As I mentioned in my previous post, The Top 3 Reasons You’re Not Making Money On Your Writing, most of us grow up without the slightest clue that there are any career options for writers aside from a) novelist or b) journalist.
Those are the types of writing jobs you’ll hear the most about, and they’re certainly the two that are most visible in the media, but the truth is there are hundreds of different writing opportunities out there for the aspiring freelancer.
What I’m about to share with you is just a quick taste of what’s possible. So let’s dive right in:
- Content Writing - This is one of the major opportunities for web writers right now, as more and more businesses branch out into the digital realm. It basically involves writing informational content for websites — it can sometimes overlap with blogging or copywriting, but it serves a very different purpose from both. The main purpose of content writing isn’t to sell, entertain, or engage visitors…it’s mainly to get a site to rank well in the search engines. While content writing can be a good source of steady work, it unfortunately tends not to pay especially well, unless you have a specific area of expertise.
- Copywriting - This is what I do for a living, and it’s one of the more lucrative writing gigs out there (the best copywriters can command hundreds of dollars an hour). The reason copywriting pays so well is because you’re directly selling a product or service to a customer, so your work really affects the bottom line of the company you’re writing for. Copywriters can specialize in everything from email marketing, to TV and magazine ads, to sales copy. Even if you don’t want to make a career out of copy, it’s a valuable skill for any writer to learn — because about half the work of being a freelance writer is being able to effectively market yourself.
- Blogging - This is exactly what it sounds like – writing blog posts for money. On the low-paying end of the spectrum this often involves ghostwriting for corporate client. But established writers can sometimes go on to get paid very well ($100+ per post) to write for publications and companies dedicated to delivering seriously valuable content to their consumers. And while it won’t start to pay right away…if you play your cards right, it’s possible to build your own blog into a money-making machine. We’ll talk about a few ways to do that in a few weeks.
- Trade Publications - This is an often overlooked market that can actually pay very well. Essentially, you’d be writing articles and news aimed at people in a specific industry – these are magazines with names like Cattle Ranchers Monthly or College Sports Mascot Review. (Ok, I made those up.) This can be a tricky industry to break into, and it helps if you have connections or experience in the industry in question. The good news is there are trade publications for just about any business you can imagine.
- Press Releases - Did you know there are hundreds of small businesses looking to drum up local publicity who have no idea how to make their products or services newsworthy? And they’ll pay you good money to do the hard work for them? Press release writing is an easy skill for journalists or news bloggers to pick up, but anyone can learn to do it.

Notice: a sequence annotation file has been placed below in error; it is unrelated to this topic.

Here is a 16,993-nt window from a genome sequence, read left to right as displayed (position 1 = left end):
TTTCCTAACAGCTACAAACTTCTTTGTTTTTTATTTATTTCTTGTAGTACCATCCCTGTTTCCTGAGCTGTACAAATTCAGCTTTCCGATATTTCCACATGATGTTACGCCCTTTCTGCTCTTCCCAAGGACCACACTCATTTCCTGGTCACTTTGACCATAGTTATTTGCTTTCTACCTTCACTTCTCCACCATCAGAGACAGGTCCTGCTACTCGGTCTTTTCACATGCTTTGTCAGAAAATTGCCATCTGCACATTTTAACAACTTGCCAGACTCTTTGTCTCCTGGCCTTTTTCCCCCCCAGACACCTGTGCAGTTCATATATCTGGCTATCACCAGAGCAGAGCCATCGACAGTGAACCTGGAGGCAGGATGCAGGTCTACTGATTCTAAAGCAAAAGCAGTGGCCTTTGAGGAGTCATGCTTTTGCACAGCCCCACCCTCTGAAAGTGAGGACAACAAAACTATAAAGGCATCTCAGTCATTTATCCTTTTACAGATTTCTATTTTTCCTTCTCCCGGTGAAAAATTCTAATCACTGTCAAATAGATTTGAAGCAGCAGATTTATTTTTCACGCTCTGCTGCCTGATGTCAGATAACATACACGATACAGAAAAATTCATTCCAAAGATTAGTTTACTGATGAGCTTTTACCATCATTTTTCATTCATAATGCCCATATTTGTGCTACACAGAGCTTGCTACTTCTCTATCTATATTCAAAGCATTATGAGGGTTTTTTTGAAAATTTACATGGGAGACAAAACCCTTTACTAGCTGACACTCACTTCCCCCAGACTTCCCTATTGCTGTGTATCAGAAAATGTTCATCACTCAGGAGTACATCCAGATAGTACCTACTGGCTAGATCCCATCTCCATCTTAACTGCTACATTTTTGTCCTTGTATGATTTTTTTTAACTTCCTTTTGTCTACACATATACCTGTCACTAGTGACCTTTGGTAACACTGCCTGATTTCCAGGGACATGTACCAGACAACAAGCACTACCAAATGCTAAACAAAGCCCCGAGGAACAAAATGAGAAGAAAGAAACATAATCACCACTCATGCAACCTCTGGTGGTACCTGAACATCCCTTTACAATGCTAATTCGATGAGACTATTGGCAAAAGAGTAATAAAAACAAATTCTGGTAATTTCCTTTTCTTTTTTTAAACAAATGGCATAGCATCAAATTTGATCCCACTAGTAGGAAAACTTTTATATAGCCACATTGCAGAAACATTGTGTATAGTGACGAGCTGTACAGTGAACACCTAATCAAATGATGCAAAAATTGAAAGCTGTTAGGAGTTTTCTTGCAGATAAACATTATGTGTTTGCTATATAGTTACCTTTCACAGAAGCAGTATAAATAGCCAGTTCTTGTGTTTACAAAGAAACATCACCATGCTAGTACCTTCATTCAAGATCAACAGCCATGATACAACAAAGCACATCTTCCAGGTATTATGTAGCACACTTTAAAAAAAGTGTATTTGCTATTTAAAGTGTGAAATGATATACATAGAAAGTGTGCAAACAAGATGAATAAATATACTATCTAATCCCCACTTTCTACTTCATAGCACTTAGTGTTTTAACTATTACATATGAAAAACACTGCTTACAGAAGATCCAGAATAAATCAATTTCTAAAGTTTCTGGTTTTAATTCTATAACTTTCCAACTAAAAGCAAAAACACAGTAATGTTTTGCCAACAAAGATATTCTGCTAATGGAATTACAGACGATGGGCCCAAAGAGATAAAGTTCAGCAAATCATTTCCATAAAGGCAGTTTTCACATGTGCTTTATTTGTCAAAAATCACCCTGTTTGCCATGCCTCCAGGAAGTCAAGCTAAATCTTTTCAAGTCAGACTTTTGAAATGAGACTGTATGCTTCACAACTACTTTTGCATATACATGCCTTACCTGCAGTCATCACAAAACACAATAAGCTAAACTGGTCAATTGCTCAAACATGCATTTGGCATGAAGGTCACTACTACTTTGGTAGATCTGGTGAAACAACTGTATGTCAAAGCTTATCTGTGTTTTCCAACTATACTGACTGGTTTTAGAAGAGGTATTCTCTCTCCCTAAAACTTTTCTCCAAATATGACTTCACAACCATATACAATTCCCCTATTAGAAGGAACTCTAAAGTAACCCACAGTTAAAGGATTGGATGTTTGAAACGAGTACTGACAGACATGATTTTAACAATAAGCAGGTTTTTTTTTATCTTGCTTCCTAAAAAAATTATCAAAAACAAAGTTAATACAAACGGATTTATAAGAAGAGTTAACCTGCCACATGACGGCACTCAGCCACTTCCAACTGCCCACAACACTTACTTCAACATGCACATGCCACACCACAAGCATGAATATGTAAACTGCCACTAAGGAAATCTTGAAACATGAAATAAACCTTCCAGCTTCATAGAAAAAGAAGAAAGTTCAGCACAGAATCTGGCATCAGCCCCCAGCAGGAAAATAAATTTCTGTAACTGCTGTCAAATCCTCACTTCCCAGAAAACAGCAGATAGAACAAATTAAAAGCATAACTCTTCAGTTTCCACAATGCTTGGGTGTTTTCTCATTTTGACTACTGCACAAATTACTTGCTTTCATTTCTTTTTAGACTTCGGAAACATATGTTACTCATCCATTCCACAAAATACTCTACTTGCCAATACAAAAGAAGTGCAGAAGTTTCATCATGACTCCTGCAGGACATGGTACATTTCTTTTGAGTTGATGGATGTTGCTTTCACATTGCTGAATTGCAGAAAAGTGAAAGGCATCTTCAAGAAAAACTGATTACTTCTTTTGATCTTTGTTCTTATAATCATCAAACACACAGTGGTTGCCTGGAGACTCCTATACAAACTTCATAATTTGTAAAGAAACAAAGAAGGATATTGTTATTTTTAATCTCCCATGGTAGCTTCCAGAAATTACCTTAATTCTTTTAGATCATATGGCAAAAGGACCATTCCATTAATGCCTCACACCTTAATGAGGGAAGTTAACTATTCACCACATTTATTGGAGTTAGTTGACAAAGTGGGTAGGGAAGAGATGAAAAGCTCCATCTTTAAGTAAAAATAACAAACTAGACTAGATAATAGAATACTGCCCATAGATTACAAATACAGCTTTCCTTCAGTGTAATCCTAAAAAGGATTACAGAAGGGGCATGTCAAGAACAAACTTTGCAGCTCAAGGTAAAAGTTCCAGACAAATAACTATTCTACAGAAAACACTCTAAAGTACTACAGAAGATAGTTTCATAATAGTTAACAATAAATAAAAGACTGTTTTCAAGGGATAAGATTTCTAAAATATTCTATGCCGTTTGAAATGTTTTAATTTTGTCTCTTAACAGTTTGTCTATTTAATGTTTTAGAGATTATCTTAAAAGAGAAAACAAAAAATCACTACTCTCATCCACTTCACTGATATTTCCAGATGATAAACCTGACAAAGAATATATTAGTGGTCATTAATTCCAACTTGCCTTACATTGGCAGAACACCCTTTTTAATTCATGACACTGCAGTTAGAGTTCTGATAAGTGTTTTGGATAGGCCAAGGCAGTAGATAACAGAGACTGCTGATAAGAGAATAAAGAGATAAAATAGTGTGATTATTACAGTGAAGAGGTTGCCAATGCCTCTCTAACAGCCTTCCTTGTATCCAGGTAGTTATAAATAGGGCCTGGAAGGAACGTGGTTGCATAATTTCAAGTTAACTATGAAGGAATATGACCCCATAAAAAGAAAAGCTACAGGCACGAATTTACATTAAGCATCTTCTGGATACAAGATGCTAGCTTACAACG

- Catalog Descriptions - Have you ever flipped through a catalog or online store and actually looked at the product descriptions? Someone had to write those. That someone could be you. It probably won’t pay tremendously well, but there’s usually quite a bit of work to be done.
- Technical Writing - If you’ve ever known and loved an engineer or programmer, as I have, you have probably come to this painful realization at some point: no matter how tech-savvy you thought you were, suddenly there comes a moment when you have absolutely no idea what they’re talking about. Luckily, technical writers everywhere are working to make the world a more comprehensible place by simplifying technical knowledge into user guides, instruction manuals, FAQs, help files, and marketing materials. If you have a gift for making the complex easy to understand, this is the job for you.
- Fundraising - This is similar to direct-response copywriting, but in this case, you’re doing it to raise money for a nonprofit organization or a good cause, rather than trying to sell a product. If you’re interested in writing those fundraising letters, emails, and TV spots you’ve seen, you should definitely learn a little about copywriting.
- Grant Writing - There’s an entire group of writers out there who specialize specifically in writing grant applications for small businesses and nonprofits. A grant writer’s job is to try to secure funding for an organization from a government department, corporation, foundation, or trust. Obviously, filling out applications isn’t for everybody, but it’s a skill that’s very much in demand, so you’re unlikely to be out of work if you specialize in this skill.
- Magazine Writing - This job shouldn’t come as a surprise to anyone. Magazine writing can cover a range of different specialties, including, investigative reporting, feature articles, interviews, reviews, and more. Rates for magazines range pretty widely, but it’s not a hard field to break into. We’ll talk more about how magazine writing works in a few upcoming articles.